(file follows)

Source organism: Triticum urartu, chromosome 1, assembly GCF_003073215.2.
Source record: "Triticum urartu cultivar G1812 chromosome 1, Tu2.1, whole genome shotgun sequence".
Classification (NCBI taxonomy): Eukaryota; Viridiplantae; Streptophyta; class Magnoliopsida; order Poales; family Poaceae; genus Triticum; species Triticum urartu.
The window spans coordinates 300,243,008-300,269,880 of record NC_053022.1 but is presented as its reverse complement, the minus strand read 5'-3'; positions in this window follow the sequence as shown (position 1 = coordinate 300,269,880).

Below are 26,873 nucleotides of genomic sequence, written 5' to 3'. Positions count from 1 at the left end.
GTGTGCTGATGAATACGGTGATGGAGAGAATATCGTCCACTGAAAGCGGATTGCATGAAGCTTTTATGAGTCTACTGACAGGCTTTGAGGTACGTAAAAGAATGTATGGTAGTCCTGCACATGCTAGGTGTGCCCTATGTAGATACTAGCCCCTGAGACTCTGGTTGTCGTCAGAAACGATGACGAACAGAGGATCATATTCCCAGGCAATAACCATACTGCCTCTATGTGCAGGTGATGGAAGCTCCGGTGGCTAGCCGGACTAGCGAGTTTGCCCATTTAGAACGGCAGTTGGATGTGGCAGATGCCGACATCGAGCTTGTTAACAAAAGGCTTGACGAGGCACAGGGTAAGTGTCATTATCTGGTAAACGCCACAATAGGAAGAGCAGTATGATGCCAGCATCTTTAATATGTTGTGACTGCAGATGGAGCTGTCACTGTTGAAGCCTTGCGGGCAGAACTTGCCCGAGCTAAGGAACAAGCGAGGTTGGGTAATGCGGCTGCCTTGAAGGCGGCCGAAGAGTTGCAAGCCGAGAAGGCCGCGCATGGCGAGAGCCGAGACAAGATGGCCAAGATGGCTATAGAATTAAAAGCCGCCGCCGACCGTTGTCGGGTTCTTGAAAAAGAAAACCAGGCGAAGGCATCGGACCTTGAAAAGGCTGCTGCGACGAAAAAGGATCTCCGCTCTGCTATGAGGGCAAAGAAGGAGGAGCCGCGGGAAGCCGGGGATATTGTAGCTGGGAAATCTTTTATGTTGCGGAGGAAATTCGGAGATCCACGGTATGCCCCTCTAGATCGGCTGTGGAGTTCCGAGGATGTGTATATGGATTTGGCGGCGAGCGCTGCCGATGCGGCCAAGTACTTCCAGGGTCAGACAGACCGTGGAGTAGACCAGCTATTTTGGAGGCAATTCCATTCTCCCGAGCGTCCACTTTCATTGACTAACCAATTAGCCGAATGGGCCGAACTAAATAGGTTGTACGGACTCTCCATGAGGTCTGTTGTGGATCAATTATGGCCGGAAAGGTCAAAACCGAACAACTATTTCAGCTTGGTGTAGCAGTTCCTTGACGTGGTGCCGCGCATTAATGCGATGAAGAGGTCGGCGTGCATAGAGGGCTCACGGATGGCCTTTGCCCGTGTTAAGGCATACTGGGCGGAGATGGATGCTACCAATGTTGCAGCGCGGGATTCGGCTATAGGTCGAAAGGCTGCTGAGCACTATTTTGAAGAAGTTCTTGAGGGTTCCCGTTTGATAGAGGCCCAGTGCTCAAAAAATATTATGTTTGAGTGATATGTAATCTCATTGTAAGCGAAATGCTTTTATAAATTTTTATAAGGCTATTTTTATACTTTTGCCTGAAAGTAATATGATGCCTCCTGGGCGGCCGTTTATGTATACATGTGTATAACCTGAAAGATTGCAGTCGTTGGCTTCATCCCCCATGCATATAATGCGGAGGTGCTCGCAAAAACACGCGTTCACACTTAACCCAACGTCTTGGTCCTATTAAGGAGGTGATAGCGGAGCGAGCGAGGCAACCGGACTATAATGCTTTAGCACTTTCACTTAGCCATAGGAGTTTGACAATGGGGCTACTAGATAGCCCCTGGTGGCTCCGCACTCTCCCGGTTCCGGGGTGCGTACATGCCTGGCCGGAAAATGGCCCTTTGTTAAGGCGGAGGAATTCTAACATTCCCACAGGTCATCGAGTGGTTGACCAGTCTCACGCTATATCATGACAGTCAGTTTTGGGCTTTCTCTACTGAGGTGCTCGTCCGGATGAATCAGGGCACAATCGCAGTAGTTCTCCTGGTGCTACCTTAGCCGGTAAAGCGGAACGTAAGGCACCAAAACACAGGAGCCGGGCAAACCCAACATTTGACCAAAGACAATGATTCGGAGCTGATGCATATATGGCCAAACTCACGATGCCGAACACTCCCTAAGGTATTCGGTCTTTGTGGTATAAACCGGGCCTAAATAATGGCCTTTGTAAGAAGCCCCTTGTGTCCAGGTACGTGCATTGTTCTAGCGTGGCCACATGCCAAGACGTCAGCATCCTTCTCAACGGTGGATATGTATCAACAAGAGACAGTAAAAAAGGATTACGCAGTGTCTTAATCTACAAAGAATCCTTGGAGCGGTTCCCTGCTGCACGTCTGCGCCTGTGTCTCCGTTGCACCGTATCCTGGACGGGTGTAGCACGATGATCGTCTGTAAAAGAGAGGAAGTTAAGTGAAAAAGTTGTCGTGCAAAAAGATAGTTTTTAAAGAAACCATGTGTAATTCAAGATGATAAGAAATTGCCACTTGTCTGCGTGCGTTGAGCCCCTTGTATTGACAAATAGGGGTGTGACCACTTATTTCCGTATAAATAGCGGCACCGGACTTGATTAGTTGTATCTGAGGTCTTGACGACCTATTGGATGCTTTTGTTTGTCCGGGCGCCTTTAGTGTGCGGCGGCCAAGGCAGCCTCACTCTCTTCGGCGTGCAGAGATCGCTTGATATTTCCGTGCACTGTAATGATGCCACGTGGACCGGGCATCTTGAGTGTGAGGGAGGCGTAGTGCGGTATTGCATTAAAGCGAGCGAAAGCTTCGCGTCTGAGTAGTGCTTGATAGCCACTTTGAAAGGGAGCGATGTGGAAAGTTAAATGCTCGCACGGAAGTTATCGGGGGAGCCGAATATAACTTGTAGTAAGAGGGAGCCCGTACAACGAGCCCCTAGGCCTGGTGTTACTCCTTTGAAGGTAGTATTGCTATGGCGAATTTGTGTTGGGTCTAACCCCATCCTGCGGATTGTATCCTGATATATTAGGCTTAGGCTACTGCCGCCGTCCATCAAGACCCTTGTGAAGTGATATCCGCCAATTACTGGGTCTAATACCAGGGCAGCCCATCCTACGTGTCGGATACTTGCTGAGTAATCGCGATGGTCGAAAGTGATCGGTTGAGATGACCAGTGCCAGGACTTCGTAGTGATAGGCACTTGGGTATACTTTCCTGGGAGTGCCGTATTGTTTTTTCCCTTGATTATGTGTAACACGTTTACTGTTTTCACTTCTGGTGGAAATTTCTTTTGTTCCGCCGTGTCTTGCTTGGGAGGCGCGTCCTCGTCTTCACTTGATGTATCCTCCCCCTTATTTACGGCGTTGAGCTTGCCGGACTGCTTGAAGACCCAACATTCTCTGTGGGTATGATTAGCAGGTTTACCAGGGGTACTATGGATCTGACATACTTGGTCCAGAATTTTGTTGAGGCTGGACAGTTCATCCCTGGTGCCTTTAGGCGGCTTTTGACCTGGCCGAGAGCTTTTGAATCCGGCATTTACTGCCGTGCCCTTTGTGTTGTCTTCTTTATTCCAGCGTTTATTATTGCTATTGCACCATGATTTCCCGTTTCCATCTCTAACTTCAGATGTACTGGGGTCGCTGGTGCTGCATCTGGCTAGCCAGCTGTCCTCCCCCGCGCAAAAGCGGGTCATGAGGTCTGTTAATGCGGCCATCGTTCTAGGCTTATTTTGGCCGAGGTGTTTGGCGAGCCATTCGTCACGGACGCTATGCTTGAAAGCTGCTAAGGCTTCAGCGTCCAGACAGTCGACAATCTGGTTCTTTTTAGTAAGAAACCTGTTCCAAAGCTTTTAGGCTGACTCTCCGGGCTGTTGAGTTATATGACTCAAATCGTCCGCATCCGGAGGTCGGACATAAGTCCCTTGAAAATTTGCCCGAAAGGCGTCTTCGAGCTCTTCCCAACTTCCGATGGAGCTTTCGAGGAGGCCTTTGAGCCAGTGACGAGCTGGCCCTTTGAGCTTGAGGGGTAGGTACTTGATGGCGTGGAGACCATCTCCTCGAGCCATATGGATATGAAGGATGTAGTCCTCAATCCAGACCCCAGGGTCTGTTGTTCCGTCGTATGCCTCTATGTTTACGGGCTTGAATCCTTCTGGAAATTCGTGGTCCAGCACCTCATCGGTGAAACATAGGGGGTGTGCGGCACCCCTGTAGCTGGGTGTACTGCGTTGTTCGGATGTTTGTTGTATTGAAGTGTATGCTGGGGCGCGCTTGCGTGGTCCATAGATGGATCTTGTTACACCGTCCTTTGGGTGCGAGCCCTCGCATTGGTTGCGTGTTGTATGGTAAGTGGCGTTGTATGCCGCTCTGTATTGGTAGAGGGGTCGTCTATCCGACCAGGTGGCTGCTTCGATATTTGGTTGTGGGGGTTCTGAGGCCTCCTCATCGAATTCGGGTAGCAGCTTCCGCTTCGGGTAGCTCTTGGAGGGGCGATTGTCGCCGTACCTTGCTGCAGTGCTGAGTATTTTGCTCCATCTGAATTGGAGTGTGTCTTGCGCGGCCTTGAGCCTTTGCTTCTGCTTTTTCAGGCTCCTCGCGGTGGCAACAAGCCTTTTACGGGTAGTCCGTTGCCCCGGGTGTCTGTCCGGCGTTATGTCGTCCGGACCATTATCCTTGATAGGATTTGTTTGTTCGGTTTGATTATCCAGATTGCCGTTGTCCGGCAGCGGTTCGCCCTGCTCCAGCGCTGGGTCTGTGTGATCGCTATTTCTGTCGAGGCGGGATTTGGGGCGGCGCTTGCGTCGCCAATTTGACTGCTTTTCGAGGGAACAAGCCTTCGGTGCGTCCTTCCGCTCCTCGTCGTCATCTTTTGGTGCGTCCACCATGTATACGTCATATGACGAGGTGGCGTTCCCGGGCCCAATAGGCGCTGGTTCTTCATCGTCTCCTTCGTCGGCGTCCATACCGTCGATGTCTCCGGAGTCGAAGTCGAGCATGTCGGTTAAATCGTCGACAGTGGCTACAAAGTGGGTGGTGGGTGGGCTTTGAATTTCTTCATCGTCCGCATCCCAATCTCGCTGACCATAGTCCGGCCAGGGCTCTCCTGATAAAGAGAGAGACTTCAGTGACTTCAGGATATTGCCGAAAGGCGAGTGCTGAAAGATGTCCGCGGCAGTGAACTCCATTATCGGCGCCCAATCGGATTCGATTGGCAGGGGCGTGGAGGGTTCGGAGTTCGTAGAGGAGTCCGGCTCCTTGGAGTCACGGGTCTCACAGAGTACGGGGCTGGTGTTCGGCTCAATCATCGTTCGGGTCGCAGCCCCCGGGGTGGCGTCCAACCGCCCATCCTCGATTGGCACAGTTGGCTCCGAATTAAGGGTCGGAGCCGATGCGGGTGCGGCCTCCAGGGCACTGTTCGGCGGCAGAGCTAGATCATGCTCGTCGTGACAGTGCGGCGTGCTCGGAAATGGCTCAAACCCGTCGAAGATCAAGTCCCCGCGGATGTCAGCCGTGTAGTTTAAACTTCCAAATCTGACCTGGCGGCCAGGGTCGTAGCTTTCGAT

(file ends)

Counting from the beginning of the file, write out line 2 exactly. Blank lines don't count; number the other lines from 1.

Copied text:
Source record: "Triticum urartu cultivar G1812 chromosome 1, Tu2.1, whole genome shotgun sequence".